Putting together Encounters: What are the PCs facing? What are the enemies' goals and how can the PCs interfere with them? How many ways can the PCs win? What happens if they lose and how does that keep the story going? What do the PCs have to lose?

Keep those questions in mind and stick with the XP budgets in the DMG. Also, peruse the Adventure tools for monsters because you can reskin everything. I doubt you will need to make any single monster from scratch.

Meeting NPCs: I... what? You mean like how the PCc meet NPCs? Or how the NPCs should keep the story going?? If so, its the PCs that should keep the story going. Build adventures with them that drives their characters motivations. Make it personal.

Apply Skill checks: Only when the outcome of failure is interesting and branches the storyline, often adding difficulty to a challenge. Ex: Haggling with a merchant for better wares=Not a skill check. Pick a lock under arrow fire=Skill check. If something is mundane, skip the check. These are adventurers afterall.

What other aspects?

He said to me: "It is done. I am the Alpha and the Omega, the Beginning and the End. To him who is thirsty I will give to drink without cost from the spring of the water of life. -Revelation 21:6

Any man's death diminishes me, because I am involved in mankind, and therefore never send to know for whom the bells tolls; it tolls for thee.-John Donne, Meditation XVII

My photo was found here.



Hm. Well in terms of creating the story and situations I'm not really worried about it.

I'm more concerned about things like putting together encounters, enemies,  how to keep the story progressing in terms of meeting NPC's, when and where to apply skill checks and all the "technical aspects" I guess.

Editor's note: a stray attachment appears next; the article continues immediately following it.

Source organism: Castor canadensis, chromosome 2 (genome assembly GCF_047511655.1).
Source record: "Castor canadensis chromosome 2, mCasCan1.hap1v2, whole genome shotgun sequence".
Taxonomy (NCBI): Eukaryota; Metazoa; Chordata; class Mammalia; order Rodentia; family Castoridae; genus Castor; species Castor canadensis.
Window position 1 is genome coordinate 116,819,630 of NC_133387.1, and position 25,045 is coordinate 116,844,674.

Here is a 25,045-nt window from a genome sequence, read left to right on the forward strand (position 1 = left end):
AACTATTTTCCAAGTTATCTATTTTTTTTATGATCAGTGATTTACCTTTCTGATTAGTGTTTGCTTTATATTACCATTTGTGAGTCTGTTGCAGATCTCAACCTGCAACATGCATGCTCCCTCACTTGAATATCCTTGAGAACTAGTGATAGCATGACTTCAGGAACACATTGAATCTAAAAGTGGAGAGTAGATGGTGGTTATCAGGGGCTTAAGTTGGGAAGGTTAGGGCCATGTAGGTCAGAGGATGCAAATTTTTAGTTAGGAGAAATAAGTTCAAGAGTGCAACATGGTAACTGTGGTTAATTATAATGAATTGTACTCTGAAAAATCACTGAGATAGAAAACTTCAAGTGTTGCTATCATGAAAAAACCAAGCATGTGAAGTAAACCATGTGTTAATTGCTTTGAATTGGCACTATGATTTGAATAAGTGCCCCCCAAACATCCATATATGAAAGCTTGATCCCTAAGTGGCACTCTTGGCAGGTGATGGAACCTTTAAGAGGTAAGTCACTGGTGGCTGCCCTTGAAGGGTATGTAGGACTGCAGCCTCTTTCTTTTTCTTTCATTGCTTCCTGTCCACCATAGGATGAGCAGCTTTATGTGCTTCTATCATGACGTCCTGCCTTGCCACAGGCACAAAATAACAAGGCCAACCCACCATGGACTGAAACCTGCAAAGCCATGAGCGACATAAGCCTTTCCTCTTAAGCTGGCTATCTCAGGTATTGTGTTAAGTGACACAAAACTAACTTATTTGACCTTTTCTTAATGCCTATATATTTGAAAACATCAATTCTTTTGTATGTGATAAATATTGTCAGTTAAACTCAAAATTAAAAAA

ARRGGGHHHH!! 

Just finished posting to learn that you wanted more techincal aspects...(sigh). Still, the above applies around here as well.

Putting together Encounters: What are the PCs facing? What are the enemies' goals and how can the PCs interfere with them? How many ways can the PCs win? What happens if they lose and how does that keep the story going? What do the PCs have to lose?

Keep those questions in mind and stick with the XP budgets in the DMG. Also, peruse the Adventure tools for monsters because you can reskin everything. I doubt you will need to make any single monster from scratch.

Meeting NPCs: I... what? You mean like how the PCc meet NPCs? Or how the NPCs should keep the story going?? If so, its the PCs that should keep the story going. Build adventures with them that drives their characters motivations. Make it personal.

Apply Skill checks: Only when the outcome of failure is interesting and branches the storyline, often adding difficulty to a challenge. Ex: Haggling with a merchant for better wares=Not a skill check. Pick a lock under arrow fire=Skill check. If something is mundane, skip the check. These are adventurers afterall.

What other aspects?





Hey thanks dude. That actually cleared up some stuff for me.

One thing that confuses me though is how does someone who's making their own Homebrew Campaign make maps for the encounters/battles? Are there free online map makers or something of the sort?


Hm. Well in terms of creating the story and situations I'm not really worried about it.

I'm more concerned about things like putting together encounters, enemies,  how to keep the story progressing in terms of meeting NPC's, when and where to apply skill checks and all the "technical aspects" I guess.



ARRGGGHHHH!! 

Just finished posting to learn that you wanted more techincal aspects...(sigh). Still, the above applies around here as well.